Revisioning the Task

My village has become a bustling park today.  Colorful kayaks and canoes are being carried into the Yellow Breeches for a day’s floating adventure.  Children hunt crayfish under rocks.  Parents roast hot dogs.  Black labs are swimming.  A father explains to his son how the suspension construction of the pedestrian bridge works.  Older folks sit together on benches under the shade trees.  It’s the 4th of July!

I see all this while I am walking the dogs along the creek path before it gets too hot.  It will be a good holiday day to sit on the front porch swing, watch the parade of picnickers to and from the creek, and read books.  As I walk, I think about the two books I am finishing up:  “Becoming Curious” by Casey Tygrett and “Falling Upward” by Richard Rohr.  With  transitioning into some form of retirement a few weeks away, the authors’ reflections have challenged me to think how the tasks in my next stage of life might be different.  The books aren’t about retirement at all, but they are about maturing in our spirituality and in those practices and tasks that are central to a generative life.

So in between stops to clean up after one of the dogs or to greet a stranger passing on the path, I have spent this morning’s walk “revisioning,” a frequent word used in my work as a pastor of a renewing congregation.  But today I use that word for me.  How do I revision the task of being a follower of Christ given my upcoming  transition, of no longer serving the congregation where I have been for almost 16 years?  How are my priorities shifting? What do I value most as I am called to do different things and to do old things differently.  How am I called to follow Jesus Christ in my daily life in the future ahead?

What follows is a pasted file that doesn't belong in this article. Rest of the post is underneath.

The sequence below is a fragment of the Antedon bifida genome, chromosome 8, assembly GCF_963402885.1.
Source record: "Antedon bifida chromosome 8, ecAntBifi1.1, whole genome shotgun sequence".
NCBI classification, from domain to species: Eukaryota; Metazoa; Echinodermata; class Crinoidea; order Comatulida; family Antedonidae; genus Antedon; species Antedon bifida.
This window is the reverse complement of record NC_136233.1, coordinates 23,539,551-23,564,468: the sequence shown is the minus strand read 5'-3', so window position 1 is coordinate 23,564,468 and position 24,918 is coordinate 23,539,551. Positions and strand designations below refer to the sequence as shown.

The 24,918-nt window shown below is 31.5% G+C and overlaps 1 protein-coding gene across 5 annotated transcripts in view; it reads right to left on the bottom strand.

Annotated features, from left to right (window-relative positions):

The answer is not to come up with a new resolution to put into short-lived practice, then quickly forget.  Instead I am attempting to name an intention that has already become a growing reality.  It is not so much stating what I will do as it is naming ways I am already being drawn to be—as a grandparent, a mentor, an interim pastor, a  spiritual listener, a wife more at home now, even as a hiker.

Here’s my stab at it for now:  in this new transition, I am drawn to the practice of living with more humility, of asking more curious questions, of listening more deeply, and—well, this next one might be wishful thinking—of speaking with fewer words.  It has taken me a long time to embrace that I, a flawed human being, can never know the whole picture (much humility obviously needed).  That I miss so much if I don’t practice asking good questions (I grew up in the south where it was impolite to be too nosy).  That what people need most is one who is attentively listening to them (and not thinking about what comes next or checking cell phones).  That what I may be able to say of most value will be simple words of affirmation, hope and  blessing.  Yes, this seems to me to be a good way to grow into becoming one of the older ones—maybe not sitting on the bench yet, but certainly sitting down over a cup of coffee with time to spare.

Comments

  1. Good morning. When I check my mail and see a new post from Walking the Water Way, I know to find a quiet place, a cup of coffee, and sit to read. It’s always a spiritual adventure Your posts never disappoint. The questions you ask of yourself in this time of personal transition are not unlike the questions we ask at our church today. How do we as church council, as congregation , see our priorities today? How do we understand the needs of our community and are we willing to change to meet these needs. How do we personally and as the church follow the call to change, to be self-giving, to risk failure in our efforts to follow the teachings of Jesus. Much to think about. Thank you for this post. Peace

    • Elaine Dent says:

      Yes, Sharron, being a part of a renewing congregation, preaching on change and generosity, encouraging letting go of the old and risking the new has definitely prepared me to ask good, hard questions of myself. Of course, one can’t mentor oneself very well, so feel free to help ask me “revisioning” questions anytime. Thanks for your encouragement.

  2. Jean Rush says:

    Enjoyed and related to this post Elaine. Thanks for putting into words what I have been living the last 2 months.
    I have taken a break from full time employment to enjoy the company of my Granddaughter who is now 7!
    We have spent 3 glorious days enjoying each others company at Hershey Park. A magical place it is for us securing our bond even more deeply.
    Bless you Elaine as you enter this rich section of the journey!